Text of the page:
Wildlife, nature, fauna and flora of Costa Rica.

The dawn broke this morning with the prospect of a very overcast and rainy day but by the time breakfast was over, the sky had brightened and things were looking up.  The recent rains had prevented me getting a weekly butterfly count done.  Normally I conduct the counts on Wednesdays, so much so that even if people have forgotten what day it is, and that is not hard to do around here, when they see me dressed and equipped to go out counting butterflies they know it’s Wednesday.  The weather though, occasionally throws a spanner in the works and I can’t get out until later in the week.  If I don’t complete a count on or before Saturday, then I regard it as lost.  In ten years of counting, the weather has only prevented me completing a count on one or two occasions.  So off I went this morning armed with binoculars, camera and handheld tape recorder.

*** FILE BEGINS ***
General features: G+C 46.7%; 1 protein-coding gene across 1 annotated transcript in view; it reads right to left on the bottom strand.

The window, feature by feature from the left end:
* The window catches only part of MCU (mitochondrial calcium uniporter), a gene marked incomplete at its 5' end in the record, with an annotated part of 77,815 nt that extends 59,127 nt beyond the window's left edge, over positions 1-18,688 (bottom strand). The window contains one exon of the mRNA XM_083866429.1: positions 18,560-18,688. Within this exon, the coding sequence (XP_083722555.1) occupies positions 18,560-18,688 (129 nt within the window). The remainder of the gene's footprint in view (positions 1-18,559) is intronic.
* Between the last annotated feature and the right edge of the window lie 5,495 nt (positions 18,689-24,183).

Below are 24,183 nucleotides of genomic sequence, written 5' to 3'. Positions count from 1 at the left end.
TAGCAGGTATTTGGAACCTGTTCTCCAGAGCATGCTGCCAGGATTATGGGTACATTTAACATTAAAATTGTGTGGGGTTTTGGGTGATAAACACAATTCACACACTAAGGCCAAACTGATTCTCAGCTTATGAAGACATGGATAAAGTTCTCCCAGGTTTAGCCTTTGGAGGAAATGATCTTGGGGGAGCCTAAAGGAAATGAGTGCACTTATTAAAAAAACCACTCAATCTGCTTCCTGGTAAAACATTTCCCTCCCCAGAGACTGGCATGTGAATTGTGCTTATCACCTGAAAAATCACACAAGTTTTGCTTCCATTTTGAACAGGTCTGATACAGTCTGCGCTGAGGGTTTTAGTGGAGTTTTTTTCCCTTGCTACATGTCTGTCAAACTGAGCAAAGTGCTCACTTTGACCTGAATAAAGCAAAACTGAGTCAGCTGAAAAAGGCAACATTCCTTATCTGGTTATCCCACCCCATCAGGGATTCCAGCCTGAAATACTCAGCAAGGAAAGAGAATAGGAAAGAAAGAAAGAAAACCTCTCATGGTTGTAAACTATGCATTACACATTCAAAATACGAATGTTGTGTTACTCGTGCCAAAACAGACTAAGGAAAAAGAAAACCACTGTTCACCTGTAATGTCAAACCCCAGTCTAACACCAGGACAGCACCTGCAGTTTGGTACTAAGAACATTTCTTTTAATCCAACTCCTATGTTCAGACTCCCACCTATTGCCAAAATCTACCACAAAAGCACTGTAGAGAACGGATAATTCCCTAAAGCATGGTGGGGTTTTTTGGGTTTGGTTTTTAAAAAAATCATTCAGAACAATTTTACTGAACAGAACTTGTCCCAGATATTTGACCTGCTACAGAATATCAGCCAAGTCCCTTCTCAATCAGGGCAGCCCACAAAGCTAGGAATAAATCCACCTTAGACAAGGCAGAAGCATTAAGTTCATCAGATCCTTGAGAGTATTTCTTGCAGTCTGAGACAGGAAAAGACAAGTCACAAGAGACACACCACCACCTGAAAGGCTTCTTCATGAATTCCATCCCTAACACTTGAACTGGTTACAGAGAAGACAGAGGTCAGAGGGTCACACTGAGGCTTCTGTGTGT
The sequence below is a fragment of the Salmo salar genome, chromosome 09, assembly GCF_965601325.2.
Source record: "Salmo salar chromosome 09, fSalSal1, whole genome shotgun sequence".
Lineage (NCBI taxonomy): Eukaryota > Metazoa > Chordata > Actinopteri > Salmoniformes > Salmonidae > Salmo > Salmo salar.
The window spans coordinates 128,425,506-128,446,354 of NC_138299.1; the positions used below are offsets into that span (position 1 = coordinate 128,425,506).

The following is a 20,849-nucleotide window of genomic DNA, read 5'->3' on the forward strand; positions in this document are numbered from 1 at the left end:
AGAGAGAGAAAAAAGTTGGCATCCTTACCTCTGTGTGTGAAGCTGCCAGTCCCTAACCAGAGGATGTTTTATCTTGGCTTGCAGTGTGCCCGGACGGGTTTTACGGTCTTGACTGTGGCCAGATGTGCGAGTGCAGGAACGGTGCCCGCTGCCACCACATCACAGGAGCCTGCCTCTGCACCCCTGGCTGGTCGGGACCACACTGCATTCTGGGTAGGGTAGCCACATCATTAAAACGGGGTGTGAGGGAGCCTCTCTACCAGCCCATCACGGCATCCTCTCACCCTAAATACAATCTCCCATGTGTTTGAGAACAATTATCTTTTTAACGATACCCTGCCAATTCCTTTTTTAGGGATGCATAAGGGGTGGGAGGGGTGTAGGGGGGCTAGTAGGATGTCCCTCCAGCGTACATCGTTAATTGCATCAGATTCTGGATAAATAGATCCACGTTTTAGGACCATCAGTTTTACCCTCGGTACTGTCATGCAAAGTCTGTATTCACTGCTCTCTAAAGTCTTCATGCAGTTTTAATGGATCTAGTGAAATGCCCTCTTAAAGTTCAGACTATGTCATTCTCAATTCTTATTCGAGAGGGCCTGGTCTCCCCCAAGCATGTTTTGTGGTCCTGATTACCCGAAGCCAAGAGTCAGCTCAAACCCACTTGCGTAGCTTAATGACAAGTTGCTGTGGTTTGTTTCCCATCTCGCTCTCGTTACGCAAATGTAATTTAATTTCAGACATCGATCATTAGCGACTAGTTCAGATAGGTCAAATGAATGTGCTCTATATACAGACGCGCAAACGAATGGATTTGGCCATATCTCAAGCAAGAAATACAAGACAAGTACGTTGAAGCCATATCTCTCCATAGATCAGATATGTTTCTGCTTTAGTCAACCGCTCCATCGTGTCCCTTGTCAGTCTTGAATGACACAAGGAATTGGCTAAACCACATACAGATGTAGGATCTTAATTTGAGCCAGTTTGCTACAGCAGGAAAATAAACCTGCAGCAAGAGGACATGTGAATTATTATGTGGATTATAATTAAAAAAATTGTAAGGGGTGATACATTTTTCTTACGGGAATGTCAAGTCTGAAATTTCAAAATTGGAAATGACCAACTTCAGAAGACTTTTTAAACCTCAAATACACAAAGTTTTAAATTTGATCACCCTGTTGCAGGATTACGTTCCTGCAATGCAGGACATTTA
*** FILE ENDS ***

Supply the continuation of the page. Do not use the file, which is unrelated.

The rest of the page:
The promise of the day was not fulfilled by the butterflies, there are not that many species or individuals this time of year, you need to come in February/March to see clouds of butterflies, but it was a good day for the birds.

One more migrant has arrived, yet another warbler, the Prothonotary Warbler, (Protonotaria citrea).  The beauty of bird is not matched by its unusual name, although the two are linked.  The bright lemon yellow head and breast of the male are supposedly reminiscent of the yellow robes worn by the protonotarii officials of the Catholic Church.

Trogon sightings are not uncommon at on the Osa Peninsula; we have four species present in the immediate area.  Normally found in woodland habitat I saw both the Black-throated and the Violaceous Trogons today.

One more bird worthy of mention, the Violet-crowned Woodnymph, (Thalurania colombica).  Hummingbirds were blessed by having those naming them possessing some degree of descriptive imagination. I watched a male continually re-visiting the same patch of Heliconias to feed.  Although the bird looks, at times, black, he is in fact a gorgeous deep violet/blue-black.  On his chest he sports a scintillatingly iridescent blaze of emerald green.

At the end of the day, the butterfly count was not as low as I thought it was going to be. So it was certainly worth waiting out a few days of rain to be able to spend the day in the company of some beautiful birds and butterflies.

Marine Toad: Beauty and the Beast